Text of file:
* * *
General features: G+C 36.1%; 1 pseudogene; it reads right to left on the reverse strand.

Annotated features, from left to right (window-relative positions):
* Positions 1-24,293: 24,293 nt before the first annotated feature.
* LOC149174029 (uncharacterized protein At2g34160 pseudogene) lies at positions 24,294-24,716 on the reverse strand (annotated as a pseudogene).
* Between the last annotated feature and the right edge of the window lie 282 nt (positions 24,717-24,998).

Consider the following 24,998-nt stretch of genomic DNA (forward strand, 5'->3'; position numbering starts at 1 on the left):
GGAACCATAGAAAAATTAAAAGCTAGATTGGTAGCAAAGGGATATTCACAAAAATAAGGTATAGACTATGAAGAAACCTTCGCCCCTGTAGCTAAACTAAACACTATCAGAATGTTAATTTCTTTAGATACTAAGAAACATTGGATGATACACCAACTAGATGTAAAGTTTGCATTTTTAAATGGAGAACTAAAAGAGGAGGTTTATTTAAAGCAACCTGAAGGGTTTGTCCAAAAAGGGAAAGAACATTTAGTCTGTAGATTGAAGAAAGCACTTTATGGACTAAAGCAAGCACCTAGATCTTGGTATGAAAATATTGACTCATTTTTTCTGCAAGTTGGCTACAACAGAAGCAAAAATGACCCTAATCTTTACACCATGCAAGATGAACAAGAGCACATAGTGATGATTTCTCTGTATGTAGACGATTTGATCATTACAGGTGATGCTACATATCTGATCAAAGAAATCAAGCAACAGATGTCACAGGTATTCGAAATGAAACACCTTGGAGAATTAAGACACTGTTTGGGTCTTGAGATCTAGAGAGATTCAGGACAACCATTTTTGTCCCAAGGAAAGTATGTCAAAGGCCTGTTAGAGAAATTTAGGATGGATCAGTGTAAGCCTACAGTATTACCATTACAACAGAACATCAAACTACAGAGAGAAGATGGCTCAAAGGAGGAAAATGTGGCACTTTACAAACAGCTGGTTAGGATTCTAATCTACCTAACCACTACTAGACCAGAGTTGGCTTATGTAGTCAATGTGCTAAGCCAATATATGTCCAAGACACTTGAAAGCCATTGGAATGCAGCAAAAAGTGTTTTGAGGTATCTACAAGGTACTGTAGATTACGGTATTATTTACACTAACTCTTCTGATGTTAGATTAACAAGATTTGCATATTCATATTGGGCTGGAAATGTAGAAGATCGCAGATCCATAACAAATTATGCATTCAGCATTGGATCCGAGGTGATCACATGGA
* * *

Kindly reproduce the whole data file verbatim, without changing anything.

General features: G+C 36.1%; 1 pseudogene; it reads right to left on the reverse strand.

Annotated features, from left to right (window-relative positions):
* Positions 1-24,293: 24,293 nt before the first annotated feature.
* LOC149174029 (uncharacterized protein At2g34160 pseudogene) lies at positions 24,294-24,716 on the reverse strand (annotated as a pseudogene).
* Between the last annotated feature and the right edge of the window lie 282 nt (positions 24,717-24,998).

Consider the following 24,998-nt stretch of genomic DNA (forward strand, 5'->3'; position numbering starts at 1 on the left):
GGAACCATAGAAAAATTAAAAGCTAGATTGGTAGCAAAGGGATATTCACAAAAATAAGGTATAGACTATGAAGAAACCTTCGCCCCTGTAGCTAAACTAAACACTATCAGAATGTTAATTTCTTTAGATACTAAGAAACATTGGATGATACACCAACTAGATGTAAAGTTTGCATTTTTAAATGGAGAACTAAAAGAGGAGGTTTATTTAAAGCAACCTGAAGGGTTTGTCCAAAAAGGGAAAGAACATTTAGTCTGTAGATTGAAGAAAGCACTTTATGGACTAAAGCAAGCACCTAGATCTTGGTATGAAAATATTGACTCATTTTTTCTGCAAGTTGGCTACAACAGAAGCAAAAATGACCCTAATCTTTACACCATGCAAGATGAACAAGAGCACATAGTGATGATTTCTCTGTATGTAGACGATTTGATCATTACAGGTGATGCTACATATCTGATCAAAGAAATCAAGCAACAGATGTCACAGGTATTCGAAATGAAACACCTTGGAGAATTAAGACACTGTTTGGGTCTTGAGATCTAGAGAGATTCAGGACAACCATTTTTGTCCCAAGGAAAGTATGTCAAAGGCCTGTTAGAGAAATTTAGGATGGATCAGTGTAAGCCTACAGTATTACCATTACAACAGAACATCAAACTACAGAGAGAAGATGGCTCAAAGGAGGAAAATGTGGCACTTTACAAACAGCTGGTTAGGATTCTAATCTACCTAACCACTACTAGACCAGAGTTGGCTTATGTAGTCAATGTGCTAAGCCAATATATGTCCAAGACACTTGAAAGCCATTGGAATGCAGCAAAAAGTGTTTTGAGGTATCTACAAGGTACTGTAGATTACGGTATTATTTACACTAACTCTTCTGATGTTAGATTAACAAGATTTGCATATTCATATTGGGCTGGAAATGTAGAAGATCGCAGATCCATAACAAATTATGCATTCAGCATTGGATCCGAGGTGATCACATGGA